Category 3 items are similar to category 2 in that there is research available and none of it suggests it may unsafe or be associated with common adverse events. The big difference is the amount of research that is available. In my mind, category 2 products will have a good deal of research, while this isn’t necessarily the case with category 3. They may be new kids on the block, i.e., a new ingredient or a new formulation, etc. In my opinion it is products in this category where the consumer needs to be the most guarded. A great deal of hype and marketing can be generated from only one or two studies that may or may not have even been done in circumstances which are relevant or similar to what your body goes through and/or needs during exercise. Products oftentimes don’t stay in this category for long because they either get some more developed research support and move to category 2 or fail to receive objective support and fall to category 4.

A current (very current) example of a category 3 ingredient would be amino acids chemically modified to have nitrate groups added to them (i.e., amino nitrates). Personally, I think it’s ‘too soon to tell’ and that’s not a criticism against people or anyone who feels otherwise. Some preliminary evidence is available that has shown nitrate supplementation to improve tolerance to high intensity exercise [4] and the metabolic efficiency of exercise [5]. In addition, non-exercise studies have shown that nitrate-modified molecules may transport into the circulation faster making it possible that amino acids bound to a nitrate may absorb faster. The data supports these suggestions, but no studies have investigated this particular area and for that reason they are ‘too soon to tell’. Products in this category are oftentimes where companies will heavily market as the next big hit, the latest and greatest thing. Using this approach, evaluating the entire scenario, asking me a Q/A on about them, etc. will be a way for you to get some objective feedback.

The last category is easy to assign members as they are either not safe or simply don’t work. Sure, you can spend your money on them, but they might be harmful or just as worse they may not do anything for you. For example, I would put ephedra supplementation in this category because of its potential to be unsafe in certain situations. Before you scoff at me, I will tell you that I was a big fan of ephedra in my graduate school days and I still have graduate students that take it now, but the FDA did find enough evidence to ban it (whether you agree with that or not) and for that reason you should approach with caution. On the other side of this category (ineffective), you have reports of silica supplementation altering recovery during intense exercise. Regarding silica, one published study by the manufacturer showed an effect (surprise, surprise) while every other study has failed to show any effect. Regarding boron supplementation, I’ll best summarize its place by reciting what one of my former graduate mentors used to say, “Boron is for morons!”.

So there is my recommended approach. The next problem is you are thinking, “How am I supposed to find the necessary information to make these decisions?” I have three answers for you: 1) submit a Q/Ato and I’ll try to answer, 2) do your own research and look on the ISSN webpage and contact one of the authors on any of the author lines of the ISSN position stands. I know all of those individuals on a personal and professional level and can say most will not be bothered with answering a question from a consumer who wants to make a good decision about using a new product. Just take note we all are very busy, get right to the point of your question and ask your question (no stories please about how you used to a pro athlete or 30 pounds lighter) and 3) A very comprehensive list of authors within the sports nutrition world (a Who’s Who list really minus a few notables) recently reviewed and published a document that utilized this approach to classifying supplements and ingredients. This document is intended to be comprehensive scientific overview of many of the products currently available in the sports nutrition world. This document is also free for all to read download and read [6]. It would be an excellent read for a science perspective on many of the available ingredients, botanicals, etc. that are currently being used in products on the market today. Finally, be patient and know that if you are training regularly, intensely and follow an improved diet your body will naturally stimulate processes that will make you stronger, leaner and better. When it comes time to add a product, gather valuable background information about it and make an informed decision. Good luck!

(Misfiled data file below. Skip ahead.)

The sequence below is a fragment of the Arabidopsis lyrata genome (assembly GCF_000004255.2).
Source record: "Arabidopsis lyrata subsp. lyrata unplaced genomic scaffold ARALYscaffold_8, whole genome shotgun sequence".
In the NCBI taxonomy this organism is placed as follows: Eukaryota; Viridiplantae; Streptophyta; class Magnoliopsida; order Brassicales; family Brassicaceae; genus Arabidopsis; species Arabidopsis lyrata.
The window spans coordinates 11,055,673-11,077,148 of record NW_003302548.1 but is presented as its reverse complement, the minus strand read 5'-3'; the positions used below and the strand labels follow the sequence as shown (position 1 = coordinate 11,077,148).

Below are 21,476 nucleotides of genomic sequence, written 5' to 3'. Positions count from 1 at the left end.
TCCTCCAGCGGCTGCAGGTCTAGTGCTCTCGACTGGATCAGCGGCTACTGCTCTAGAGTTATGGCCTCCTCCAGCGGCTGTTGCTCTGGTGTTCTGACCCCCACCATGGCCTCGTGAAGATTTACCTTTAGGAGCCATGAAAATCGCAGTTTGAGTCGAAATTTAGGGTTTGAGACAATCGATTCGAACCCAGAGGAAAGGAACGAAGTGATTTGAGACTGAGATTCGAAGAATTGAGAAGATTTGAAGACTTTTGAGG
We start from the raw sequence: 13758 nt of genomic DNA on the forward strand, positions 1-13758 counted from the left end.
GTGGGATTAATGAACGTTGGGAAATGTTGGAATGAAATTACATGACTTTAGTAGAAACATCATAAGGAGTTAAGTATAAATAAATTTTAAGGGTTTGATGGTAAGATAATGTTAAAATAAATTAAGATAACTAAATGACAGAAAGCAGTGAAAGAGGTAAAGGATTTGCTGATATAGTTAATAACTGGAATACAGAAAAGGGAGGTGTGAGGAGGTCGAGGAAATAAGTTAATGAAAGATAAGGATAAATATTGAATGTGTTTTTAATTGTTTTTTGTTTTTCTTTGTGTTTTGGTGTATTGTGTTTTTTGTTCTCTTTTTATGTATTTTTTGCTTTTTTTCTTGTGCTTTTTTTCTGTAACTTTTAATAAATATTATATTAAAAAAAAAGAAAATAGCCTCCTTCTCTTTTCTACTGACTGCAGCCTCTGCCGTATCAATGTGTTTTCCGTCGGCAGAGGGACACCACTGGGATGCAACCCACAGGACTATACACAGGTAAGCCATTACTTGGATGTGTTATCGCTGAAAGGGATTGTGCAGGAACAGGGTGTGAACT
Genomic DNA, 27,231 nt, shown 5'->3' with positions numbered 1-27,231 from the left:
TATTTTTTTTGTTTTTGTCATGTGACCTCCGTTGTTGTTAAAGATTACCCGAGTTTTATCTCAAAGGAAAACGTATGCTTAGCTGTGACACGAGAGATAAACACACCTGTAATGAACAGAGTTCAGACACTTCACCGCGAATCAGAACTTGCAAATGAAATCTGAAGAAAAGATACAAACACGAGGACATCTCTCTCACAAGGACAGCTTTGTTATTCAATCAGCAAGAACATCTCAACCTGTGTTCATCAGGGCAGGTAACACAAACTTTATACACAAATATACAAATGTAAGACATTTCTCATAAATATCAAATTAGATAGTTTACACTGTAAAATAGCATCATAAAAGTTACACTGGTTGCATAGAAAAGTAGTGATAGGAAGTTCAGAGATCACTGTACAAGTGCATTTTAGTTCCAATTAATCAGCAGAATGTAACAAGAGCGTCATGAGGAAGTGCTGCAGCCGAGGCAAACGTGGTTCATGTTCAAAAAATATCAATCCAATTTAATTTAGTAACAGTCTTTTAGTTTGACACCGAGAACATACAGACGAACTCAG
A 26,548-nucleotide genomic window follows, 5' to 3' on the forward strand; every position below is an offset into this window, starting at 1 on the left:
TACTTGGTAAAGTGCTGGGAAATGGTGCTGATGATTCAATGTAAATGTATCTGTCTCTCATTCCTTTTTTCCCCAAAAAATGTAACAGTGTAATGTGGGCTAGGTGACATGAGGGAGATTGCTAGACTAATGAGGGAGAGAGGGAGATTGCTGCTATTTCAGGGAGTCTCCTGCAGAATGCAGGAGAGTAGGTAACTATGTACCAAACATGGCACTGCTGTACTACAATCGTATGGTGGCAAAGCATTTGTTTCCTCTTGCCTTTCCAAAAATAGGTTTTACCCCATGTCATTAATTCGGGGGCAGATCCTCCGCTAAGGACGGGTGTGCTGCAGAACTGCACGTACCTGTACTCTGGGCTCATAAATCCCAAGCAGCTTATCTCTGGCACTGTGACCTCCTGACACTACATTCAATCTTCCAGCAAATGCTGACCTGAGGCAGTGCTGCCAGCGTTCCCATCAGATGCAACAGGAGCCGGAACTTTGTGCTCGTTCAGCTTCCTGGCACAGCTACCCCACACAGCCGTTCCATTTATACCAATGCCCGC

1. Buford, T.W., et al., International Society of Sports Nutrition position stand: creatine supplementation and exercise. J Int Soc Sports Nutr, 2007. 4: p. 6.
  2. Campbell, B., et al., International Society of Sports Nutrition position stand: protein and exercise. J Int Soc Sports Nutr, 2007. 4: p. 8.
  3. Goldstein, E.R., et al., International society of sports nutrition position stand: caffeine and performance. Journal of the International Society of Sports Nutrition, 2010. 7(5).
  4. Bailey, S.J., et al., Dietary nitrate supplementation reduces the O2 cost of low-intensity exercise and enhances tolerance to high-intensity exercise in humans. J Appl Physiol, 2009. 107(4): p. 1144-55.
    Larsen, F.J., et al., Effects of dietary nitrate on oxygen cost during exercise. Acta Physiol (Oxf), 2007. 191(1): p. 59-66.
  5. Kreider, R.B., et al., ISSN exercise & sports nutrition review: research & recommendations. J Int Soc Sports Nutr, 2010. 7(1): p. 7.

The post With all the available products, crafty marketing and conflicting reports, how does a consumer go about deciding what to use and what not to use? appeared first on 1st Phorm.

Chad Kerksick PhD
Chad Kerksick PhD